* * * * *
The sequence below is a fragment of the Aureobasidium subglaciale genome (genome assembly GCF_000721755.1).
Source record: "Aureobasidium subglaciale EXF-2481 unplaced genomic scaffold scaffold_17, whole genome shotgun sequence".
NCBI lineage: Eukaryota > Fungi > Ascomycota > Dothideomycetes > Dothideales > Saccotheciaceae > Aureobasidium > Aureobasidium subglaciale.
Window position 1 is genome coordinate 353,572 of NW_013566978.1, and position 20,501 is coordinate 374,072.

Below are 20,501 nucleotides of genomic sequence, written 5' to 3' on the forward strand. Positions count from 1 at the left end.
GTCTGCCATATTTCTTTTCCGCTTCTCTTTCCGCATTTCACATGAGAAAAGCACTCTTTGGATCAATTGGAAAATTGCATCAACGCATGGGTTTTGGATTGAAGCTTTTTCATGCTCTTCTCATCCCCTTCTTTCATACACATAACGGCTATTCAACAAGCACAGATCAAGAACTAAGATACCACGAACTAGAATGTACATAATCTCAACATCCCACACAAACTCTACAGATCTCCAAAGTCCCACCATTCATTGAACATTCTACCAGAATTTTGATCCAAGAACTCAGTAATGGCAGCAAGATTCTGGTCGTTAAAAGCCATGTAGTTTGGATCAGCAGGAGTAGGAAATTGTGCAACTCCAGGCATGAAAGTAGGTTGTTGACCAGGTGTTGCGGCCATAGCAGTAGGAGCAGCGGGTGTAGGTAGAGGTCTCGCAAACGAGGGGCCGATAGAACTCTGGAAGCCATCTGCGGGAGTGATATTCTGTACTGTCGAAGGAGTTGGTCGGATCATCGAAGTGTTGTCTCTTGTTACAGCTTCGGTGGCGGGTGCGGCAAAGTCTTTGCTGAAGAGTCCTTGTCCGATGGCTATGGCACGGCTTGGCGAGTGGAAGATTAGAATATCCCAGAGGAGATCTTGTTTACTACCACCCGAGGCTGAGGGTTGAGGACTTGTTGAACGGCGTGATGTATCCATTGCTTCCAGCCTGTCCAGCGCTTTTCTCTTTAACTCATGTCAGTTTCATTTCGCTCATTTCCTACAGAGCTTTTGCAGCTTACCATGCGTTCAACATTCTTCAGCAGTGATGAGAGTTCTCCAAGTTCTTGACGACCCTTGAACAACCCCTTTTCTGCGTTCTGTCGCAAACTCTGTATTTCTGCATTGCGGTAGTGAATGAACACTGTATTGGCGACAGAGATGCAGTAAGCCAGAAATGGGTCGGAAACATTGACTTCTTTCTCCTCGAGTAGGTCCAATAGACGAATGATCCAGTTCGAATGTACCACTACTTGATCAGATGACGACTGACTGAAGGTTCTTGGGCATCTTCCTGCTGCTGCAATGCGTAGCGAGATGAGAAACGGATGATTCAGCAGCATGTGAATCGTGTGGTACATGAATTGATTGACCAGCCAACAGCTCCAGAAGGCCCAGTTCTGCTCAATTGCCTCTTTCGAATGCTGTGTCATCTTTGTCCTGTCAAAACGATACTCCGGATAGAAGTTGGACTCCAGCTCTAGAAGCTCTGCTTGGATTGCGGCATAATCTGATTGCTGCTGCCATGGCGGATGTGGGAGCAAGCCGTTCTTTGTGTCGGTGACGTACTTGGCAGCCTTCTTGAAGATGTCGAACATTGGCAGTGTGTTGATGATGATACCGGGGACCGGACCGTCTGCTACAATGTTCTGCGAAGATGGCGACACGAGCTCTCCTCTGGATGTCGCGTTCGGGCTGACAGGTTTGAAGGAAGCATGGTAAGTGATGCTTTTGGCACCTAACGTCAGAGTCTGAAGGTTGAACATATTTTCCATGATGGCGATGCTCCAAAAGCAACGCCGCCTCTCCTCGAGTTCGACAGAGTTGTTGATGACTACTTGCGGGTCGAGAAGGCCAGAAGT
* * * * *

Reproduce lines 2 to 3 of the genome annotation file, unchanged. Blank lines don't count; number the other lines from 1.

Source record: "Aureobasidium subglaciale EXF-2481 unplaced genomic scaffold scaffold_17, whole genome shotgun sequence".
NCBI lineage: Eukaryota > Fungi > Ascomycota > Dothideomycetes > Dothideales > Saccotheciaceae > Aureobasidium > Aureobasidium subglaciale.